Parkland, Fake News, Trump and Pence Headline Annual CPAC

President Donald Trump spoke at last year's Conservative Political Action Conference and will be a speaker this year as well. REUTERS/Kevin Lamarque


The sun is barely up over a D.C. suburb, and the Gaylord National Resort and Convention Center on the shores of the Potomac is already bristling with men with wires in their ears, black bulletproof Secret Service vests and bomb-sniffing German shepherds. Having obtained the red lanyard and my ID for the annual gathering of the Conservative Political Action Conference, I approach the magnetic arcs, where uniformed women from the Transportation Security Administration inspect bags, coat pockets and cellphones.

Other uniformed people with wands wait on the other side, the better to body-check for the kind of metal that the boys over at NRATV, setting up shop in a prime corner of the broadcast media hallway, would like everyone to carry everywhere.

A woman carrying a mink coat mistakes my lanyard and me for CPAC staff. She asks me whether I can help her upgrade from silver to gold—she wants to attend the Ronald Reagan dinner Friday night, where Fox TV prosecutor Jeanine Pirro will be the keynote speaker. Alas, I cannot, but I lead her to a registration desk. On the way over, we chat. She's from New York, from the Upper West Side, like me, and thus that rara avis: the Manhattan conservative. "Yes, I'm hiding in plain sight," she says.

I leave her pleading her case for access to the Reagan dinner and stake out a power strip and chair in the media pen inside the Potomac ballroom, where Vice President Mike Pence will be speaking later this morning, and where the president himself will appear tomorrow. The three-day event, billed as "A Call to Action" for conservatives, also includes appearances by everyone from White House counsel Don McGahn, taking a break from his round-the-clock Trump scandal duties, to Education Secretary Betsy DeVos, Energy Secretary Rick Perry and Senator Ted Cruz.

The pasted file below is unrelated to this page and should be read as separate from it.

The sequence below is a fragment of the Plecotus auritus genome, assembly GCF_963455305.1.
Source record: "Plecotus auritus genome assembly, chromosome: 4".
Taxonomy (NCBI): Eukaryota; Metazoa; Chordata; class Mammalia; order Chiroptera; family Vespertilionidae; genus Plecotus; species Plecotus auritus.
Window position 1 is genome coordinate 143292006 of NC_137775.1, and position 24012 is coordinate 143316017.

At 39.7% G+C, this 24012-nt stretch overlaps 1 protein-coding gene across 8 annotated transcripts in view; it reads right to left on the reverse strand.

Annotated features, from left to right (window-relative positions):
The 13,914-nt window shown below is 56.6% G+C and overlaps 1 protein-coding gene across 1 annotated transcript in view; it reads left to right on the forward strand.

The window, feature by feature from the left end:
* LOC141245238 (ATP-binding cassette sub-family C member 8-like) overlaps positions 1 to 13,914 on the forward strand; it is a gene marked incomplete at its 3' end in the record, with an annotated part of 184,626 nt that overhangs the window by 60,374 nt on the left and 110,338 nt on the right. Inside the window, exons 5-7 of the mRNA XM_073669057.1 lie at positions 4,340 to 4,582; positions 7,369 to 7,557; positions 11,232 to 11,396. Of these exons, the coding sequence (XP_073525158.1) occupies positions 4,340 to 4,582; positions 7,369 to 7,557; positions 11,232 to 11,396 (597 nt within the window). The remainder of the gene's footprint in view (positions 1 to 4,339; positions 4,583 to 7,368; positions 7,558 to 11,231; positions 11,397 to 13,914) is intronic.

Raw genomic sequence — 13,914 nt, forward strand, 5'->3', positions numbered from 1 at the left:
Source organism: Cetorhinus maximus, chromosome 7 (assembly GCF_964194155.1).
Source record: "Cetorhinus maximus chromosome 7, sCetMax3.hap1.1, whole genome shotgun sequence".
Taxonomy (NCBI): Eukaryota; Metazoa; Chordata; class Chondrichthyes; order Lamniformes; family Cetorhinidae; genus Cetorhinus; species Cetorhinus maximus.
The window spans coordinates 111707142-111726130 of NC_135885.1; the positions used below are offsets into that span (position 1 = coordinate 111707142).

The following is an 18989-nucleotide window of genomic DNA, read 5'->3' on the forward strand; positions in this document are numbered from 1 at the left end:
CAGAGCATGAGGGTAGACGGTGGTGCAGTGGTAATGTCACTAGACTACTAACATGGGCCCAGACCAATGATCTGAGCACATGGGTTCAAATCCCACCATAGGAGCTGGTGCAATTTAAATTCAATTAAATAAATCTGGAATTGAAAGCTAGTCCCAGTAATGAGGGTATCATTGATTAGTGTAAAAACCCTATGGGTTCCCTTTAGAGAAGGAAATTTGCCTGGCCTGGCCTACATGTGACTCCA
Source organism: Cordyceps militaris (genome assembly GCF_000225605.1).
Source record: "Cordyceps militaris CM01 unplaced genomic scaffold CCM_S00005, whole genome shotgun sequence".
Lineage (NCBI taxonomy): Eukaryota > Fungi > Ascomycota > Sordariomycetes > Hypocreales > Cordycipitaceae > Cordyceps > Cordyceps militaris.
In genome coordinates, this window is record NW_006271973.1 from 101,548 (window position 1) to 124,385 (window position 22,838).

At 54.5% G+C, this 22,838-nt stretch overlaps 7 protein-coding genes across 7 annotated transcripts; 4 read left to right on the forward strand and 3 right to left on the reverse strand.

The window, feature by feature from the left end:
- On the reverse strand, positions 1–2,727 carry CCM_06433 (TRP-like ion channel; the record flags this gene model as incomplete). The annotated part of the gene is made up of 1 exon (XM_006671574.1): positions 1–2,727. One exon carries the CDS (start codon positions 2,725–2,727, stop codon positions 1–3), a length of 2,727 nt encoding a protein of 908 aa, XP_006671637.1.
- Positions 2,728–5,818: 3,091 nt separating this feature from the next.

They'll be joined by Euro ethno-state heroes Nigel Farage and Marion Maréchal-Le Pen. Two of the participant groups, the Family Research Council and the Center for Security Policy, are listed by the Southern Poverty Law Center as hate groups for their stands on gays and Muslims.

Special sessions today are planned on fake news, liberals turning campuses into Kim Jong Un "re-education camps" and how conservatives can win back women. The full agenda is here.

As attendees file in, Pink's "Raise Your Glass" is pumping, the refrain a sort of encouragement to brave conservative youth whose abiding unpopularity on college campuses has arguably contributed to the movement's deep sense of aggrievement and insecurity, even in its moment of total government control.

So raise your glass if you are wrong,

In all the right ways,

All my underdogs,

We will never be never be, anything but loud

And nitty-gritty, dirty little freaks

Outside the ballroom, the acres of conference hallways are festooned with the words "FREEDOM" and "LIBERTY" bearing down from screens everywhere and priming the brain for the rhetorical flourishes to come from Donald Trump and Pence and the lesser lights of the movement ascendant who will be here. The event's "platinum sponsor" is Liberty HealthShare, a health cost sharing company that bills itself as "a community of health-conscious people who practice longstanding Christian principles" and an alternative to government health care. Its social media motto is #ExerciseYourFreedom.

Nigel Farage, the UK Independence Party's ex-leader and a speaker at the Conservative Political Action Conference in Maryland this year. REUTERS/Kevin Lamarque/Files

The company name is today's media Wi-Fi password. Another sponsor here is the Heritage Foundation, one of Washington's most influential conservative think tanks, founded by beer tycoon Joseph Coors. Its president, Kay Cole James, appears in a pre-prayer advertisement on the jumbo screens flanking the main stage, to warn that "across America we see where liberalism has left its devastating mark." The Heritage Foundation, she says, is "not just a bulwark against the left! We are a battleship for liberty!"

The ballroom is barely half full as the event commences. We rise. Cadets from the Citadel, the South Carolina military academy, present the colors. We pledge allegiance to the flag. They strike up the national anthem. And then Fox commentator and conservative activist Kira Innis takes the stage to invoke the Lord, a supernatural male entity who supports free markets. "Father, we thank you for the right and the liberty and the freedom to be here."

And we're off. Right away, a panel on fake news takes the stage to compare CNN to a "Trotskyite" panel that silences gun owners who disagree with the pro-gun control upsurge following the Parkland, Florida, shooting.

Updated to clarify that Liberty HealthShare is a health care cost sharing company, not an insurance company.

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